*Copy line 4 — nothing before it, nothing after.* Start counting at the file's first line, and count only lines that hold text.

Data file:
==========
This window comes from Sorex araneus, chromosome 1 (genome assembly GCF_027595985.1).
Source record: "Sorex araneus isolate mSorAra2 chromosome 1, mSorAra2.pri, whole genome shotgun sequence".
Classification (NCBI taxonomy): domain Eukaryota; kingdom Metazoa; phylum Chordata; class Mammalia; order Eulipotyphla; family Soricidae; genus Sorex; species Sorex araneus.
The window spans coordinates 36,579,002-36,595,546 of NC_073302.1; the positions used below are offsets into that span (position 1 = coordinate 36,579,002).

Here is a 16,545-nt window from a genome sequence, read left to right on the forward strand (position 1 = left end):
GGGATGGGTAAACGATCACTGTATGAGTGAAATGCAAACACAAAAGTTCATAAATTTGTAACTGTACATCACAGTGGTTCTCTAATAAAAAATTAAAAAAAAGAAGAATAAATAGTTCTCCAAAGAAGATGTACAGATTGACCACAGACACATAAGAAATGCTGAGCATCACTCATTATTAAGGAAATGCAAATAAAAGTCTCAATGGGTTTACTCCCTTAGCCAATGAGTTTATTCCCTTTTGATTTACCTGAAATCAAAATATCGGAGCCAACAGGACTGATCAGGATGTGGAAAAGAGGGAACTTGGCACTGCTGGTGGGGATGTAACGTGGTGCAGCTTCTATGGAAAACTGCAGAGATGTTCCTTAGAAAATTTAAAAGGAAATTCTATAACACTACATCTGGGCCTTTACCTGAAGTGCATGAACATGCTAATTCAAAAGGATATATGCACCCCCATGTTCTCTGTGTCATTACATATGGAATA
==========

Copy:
The window spans coordinates 36,579,002-36,595,546 of NC_073302.1; the positions used below are offsets into that span (position 1 = coordinate 36,579,002).